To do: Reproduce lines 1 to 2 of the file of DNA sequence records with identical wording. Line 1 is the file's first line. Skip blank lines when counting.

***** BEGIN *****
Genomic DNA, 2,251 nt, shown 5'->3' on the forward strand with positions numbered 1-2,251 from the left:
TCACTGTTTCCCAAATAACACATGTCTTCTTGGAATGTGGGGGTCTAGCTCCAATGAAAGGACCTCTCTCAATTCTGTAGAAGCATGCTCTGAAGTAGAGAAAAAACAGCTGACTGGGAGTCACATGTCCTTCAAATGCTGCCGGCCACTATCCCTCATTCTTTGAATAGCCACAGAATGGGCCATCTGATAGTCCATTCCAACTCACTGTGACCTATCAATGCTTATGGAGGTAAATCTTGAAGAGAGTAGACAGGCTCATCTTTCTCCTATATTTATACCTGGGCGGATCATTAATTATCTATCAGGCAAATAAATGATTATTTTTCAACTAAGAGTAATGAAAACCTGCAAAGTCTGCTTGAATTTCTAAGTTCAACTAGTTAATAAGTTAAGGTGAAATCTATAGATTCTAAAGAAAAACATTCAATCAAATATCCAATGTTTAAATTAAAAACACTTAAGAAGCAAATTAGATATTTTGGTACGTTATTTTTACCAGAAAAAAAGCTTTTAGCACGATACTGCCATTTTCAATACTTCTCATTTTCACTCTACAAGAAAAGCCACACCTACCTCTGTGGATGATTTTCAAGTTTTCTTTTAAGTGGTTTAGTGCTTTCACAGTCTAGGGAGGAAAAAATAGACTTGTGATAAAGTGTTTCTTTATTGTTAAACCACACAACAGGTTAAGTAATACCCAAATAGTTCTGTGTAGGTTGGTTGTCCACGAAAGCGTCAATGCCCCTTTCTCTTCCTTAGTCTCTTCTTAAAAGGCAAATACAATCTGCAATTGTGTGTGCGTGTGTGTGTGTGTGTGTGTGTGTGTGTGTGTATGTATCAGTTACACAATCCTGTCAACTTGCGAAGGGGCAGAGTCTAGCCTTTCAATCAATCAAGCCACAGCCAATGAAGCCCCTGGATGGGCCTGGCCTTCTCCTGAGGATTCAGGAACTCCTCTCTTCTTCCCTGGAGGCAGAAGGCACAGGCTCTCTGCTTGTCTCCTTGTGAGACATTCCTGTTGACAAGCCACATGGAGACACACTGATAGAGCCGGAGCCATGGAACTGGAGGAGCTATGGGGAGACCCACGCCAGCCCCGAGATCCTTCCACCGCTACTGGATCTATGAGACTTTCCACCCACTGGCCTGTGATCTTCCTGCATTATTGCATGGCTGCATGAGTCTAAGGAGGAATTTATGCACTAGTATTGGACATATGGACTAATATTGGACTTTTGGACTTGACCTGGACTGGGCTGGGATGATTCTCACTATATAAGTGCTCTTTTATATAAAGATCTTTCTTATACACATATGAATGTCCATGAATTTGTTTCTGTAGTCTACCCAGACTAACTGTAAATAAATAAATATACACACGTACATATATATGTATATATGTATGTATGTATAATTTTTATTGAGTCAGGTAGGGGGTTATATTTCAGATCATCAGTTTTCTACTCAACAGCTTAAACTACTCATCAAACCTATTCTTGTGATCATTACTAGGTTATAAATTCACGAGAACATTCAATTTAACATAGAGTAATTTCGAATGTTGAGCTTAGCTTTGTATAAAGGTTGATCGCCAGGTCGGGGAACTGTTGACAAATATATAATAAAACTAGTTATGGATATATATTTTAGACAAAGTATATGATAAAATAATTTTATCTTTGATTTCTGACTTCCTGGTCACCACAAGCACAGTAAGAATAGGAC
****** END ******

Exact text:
Genomic DNA, 2,251 nt, shown 5'->3' on the forward strand with positions numbered 1-2,251 from the left:
TCACTGTTTCCCAAATAACACATGTCTTCTTGGAATGTGGGGGTCTAGCTCCAATGAAAGGACCTCTCTCAATTCTGTAGAAGCATGCTCTGAAGTAGAGAAAAAACAGCTGACTGGGAGTCACATGTCCTTCAAATGCTGCCGGCCACTATCCCTCATTCTTTGAATAGCCACAGAATGGGCCATCTGATAGTCCATTCCAACTCACTGTGACCTATCAATGCTTATGGAGGTAAATCTTGAAGAGAGTAGACAGGCTCATCTTTCTCCTATATTTATACCTGGGCGGATCATTAATTATCTATCAGGCAAATAAATGATTATTTTTCAACTAAGAGTAATGAAAACCTGCAAAGTCTGCTTGAATTTCTAAGTTCAACTAGTTAATAAGTTAAGGTGAAATCTATAGATTCTAAAGAAAAACATTCAATCAAATATCCAATGTTTAAATTAAAAACACTTAAGAAGCAAATTAGATATTTTGGTACGTTATTTTTACCAGAAAAAAAGCTTTTAGCACGATACTGCCATTTTCAATACTTCTCATTTTCACTCTACAAGAAAAGCCACACCTACCTCTGTGGATGATTTTCAAGTTTTCTTTTAAGTGGTTTAGTGCTTTCACAGTCTAGGGAGGAAAAAATAGACTTGTGATAAAGTGTTTCTTTATTGTTAAACCACACAACAGGTTAAGTAATACCCAAATAGTTCTGTGTAGGTTGGTTGTCCACGAAAGCGTCAATGCCCCTTTCTCTTCCTTAGTCTCTTCTTAAAAGGCAAATACAATCTGCAATTGTGTGTGCGTGTGTGTGTGTGTGTGTGTGTGTGTGTGTGTATGTATCAGTTACACAATCCTGTCAACTTGCGAAGGGGCAGAGTCTAGCCTTTCAATCAATCAAGCCACAGCCAATGAAGCCCCTGGATGGGCCTGGCCTTCTCCTGAGGATTCAGGAACTCCTCTCTTCTTCCCTGGAGGCAGAAGGCACAGGCTCTCTGCTTGTCTCCTTGTGAGACATTCCTGTTGACAAGCCACATGGAGACACACTGATAGAGCCGGAGCCATGGAACTGGAGGAGCTATGGGGAGACCCACGCCAGCCCCGAGATCCTTCCACCGCTACTGGATCTATGAGACTTTCCACCCACTGGCCTGTGATCTTCCTGCATTATTGCATGGCTGCATGAGTCTAAGGAGGAATTTATGCACTAGTATTGGACATATGGACTAATATTGGACTTTTGGACTTGACCTGGACTGGGCTGGGATGATTCTCACTATATAAGTGCTCTTTTATATAAAGATCTTTCTTATACACATATGAATGTCCATGAATTTGTTTCTGTAGTCTACCCAGACTAACTGTAAATAAATAAATATACACACGTACATATATATGTATATATGTATGTATGTATAATTTTTATTGAGTCAGGTAGGGGGTTATATTTCAGATCATCAGTTTTCTACTCAACAGCTTAAACTACTCATCAAACCTATTCTTGTGATCATTACTAGGTTATAAATTCACGAGAACATTCAATTTAACATAGAGTAATTTCGAATGTTGAGCTTAGCTTTGTATAAAGGTTGATCGCCAGGTCGGGGAACTGTTGACAAATATATAATAAAACTAGTTATGGATATATATTTTAGACAAAGTATATGATAAAATAATTTTATCTTTGATTTCTGACTTCCTGGTCACCACAAGCACAGTAAGAATAGGAC